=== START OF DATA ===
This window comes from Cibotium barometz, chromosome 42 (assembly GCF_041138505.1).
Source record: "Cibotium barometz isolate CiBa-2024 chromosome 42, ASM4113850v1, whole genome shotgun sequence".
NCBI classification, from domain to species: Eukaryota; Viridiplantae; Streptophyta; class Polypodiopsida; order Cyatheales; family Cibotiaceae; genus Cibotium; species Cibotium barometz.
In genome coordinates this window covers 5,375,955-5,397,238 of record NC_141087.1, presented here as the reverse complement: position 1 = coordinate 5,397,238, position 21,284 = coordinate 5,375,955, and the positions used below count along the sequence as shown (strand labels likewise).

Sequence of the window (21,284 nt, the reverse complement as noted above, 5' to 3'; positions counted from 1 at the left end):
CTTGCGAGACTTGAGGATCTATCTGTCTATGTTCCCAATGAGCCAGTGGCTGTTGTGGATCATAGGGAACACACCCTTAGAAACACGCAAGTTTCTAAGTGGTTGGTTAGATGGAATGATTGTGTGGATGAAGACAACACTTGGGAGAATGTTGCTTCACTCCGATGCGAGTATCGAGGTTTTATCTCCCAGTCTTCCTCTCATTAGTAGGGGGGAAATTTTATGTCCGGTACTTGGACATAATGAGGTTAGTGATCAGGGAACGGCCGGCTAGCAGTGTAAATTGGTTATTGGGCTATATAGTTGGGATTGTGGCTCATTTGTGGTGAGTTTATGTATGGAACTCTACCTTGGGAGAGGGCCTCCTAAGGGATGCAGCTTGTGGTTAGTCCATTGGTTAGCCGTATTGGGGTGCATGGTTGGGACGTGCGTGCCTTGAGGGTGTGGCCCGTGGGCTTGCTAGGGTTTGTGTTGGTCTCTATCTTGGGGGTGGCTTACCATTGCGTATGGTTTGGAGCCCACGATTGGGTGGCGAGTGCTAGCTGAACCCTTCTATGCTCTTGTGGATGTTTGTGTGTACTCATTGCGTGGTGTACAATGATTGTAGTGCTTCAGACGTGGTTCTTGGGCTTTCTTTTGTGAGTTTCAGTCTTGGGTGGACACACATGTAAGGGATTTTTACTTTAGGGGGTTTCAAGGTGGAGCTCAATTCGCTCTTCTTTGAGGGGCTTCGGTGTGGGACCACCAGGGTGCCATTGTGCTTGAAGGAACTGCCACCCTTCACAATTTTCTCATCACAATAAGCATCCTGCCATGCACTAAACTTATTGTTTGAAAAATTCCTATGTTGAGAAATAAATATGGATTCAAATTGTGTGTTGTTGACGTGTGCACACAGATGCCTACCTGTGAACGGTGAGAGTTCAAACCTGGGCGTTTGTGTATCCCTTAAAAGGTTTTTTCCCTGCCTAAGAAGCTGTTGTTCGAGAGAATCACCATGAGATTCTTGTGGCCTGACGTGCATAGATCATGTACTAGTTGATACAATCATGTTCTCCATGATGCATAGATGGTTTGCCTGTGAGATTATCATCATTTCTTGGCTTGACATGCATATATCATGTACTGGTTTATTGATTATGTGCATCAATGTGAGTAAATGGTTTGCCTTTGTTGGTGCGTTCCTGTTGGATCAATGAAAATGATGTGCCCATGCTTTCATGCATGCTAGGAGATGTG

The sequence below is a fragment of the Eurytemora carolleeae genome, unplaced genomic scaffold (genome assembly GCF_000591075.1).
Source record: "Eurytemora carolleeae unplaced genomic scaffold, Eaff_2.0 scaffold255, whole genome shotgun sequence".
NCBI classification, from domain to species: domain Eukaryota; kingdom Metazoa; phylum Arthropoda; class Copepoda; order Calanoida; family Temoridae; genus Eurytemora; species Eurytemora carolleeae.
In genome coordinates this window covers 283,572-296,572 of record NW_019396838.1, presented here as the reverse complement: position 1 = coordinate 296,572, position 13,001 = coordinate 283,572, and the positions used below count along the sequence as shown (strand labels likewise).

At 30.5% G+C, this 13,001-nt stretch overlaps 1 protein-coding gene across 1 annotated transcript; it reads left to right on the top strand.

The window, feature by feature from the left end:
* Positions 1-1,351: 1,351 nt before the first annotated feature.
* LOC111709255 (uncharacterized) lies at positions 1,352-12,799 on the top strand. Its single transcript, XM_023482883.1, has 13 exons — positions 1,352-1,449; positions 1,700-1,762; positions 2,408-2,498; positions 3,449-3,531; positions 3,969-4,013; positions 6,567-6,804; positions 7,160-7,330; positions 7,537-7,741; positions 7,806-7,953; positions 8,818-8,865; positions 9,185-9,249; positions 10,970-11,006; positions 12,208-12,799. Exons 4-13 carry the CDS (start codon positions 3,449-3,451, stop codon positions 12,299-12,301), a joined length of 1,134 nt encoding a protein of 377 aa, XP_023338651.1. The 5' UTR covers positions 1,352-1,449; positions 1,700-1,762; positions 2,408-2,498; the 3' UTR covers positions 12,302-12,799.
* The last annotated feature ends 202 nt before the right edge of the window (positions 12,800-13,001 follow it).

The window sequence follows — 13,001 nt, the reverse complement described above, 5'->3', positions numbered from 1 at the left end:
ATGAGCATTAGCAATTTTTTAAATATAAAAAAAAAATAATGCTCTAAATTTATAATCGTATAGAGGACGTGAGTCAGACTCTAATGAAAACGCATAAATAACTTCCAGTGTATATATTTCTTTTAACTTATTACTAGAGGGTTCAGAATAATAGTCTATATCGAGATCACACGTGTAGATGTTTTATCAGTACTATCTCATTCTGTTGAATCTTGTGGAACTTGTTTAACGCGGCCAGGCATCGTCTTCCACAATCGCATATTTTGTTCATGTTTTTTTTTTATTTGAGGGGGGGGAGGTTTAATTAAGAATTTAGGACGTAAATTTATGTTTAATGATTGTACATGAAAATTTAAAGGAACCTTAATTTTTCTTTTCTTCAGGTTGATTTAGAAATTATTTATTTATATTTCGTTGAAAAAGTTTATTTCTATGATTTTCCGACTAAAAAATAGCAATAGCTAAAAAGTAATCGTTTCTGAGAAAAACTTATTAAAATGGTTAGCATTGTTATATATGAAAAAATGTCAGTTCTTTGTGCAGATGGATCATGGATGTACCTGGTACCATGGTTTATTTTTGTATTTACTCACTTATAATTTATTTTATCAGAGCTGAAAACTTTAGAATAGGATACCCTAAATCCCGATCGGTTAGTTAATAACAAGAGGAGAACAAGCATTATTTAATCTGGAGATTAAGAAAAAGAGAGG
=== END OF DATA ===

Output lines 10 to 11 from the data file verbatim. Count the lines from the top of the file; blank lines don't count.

In genome coordinates this window covers 283,572-296,572 of record NW_019396838.1, presented here as the reverse complement: position 1 = coordinate 296,572, position 13,001 = coordinate 283,572, and the positions used below count along the sequence as shown (strand labels likewise).

At 30.5% G+C, this 13,001-nt stretch overlaps 1 protein-coding gene across 1 annotated transcript; it reads left to right on the top strand.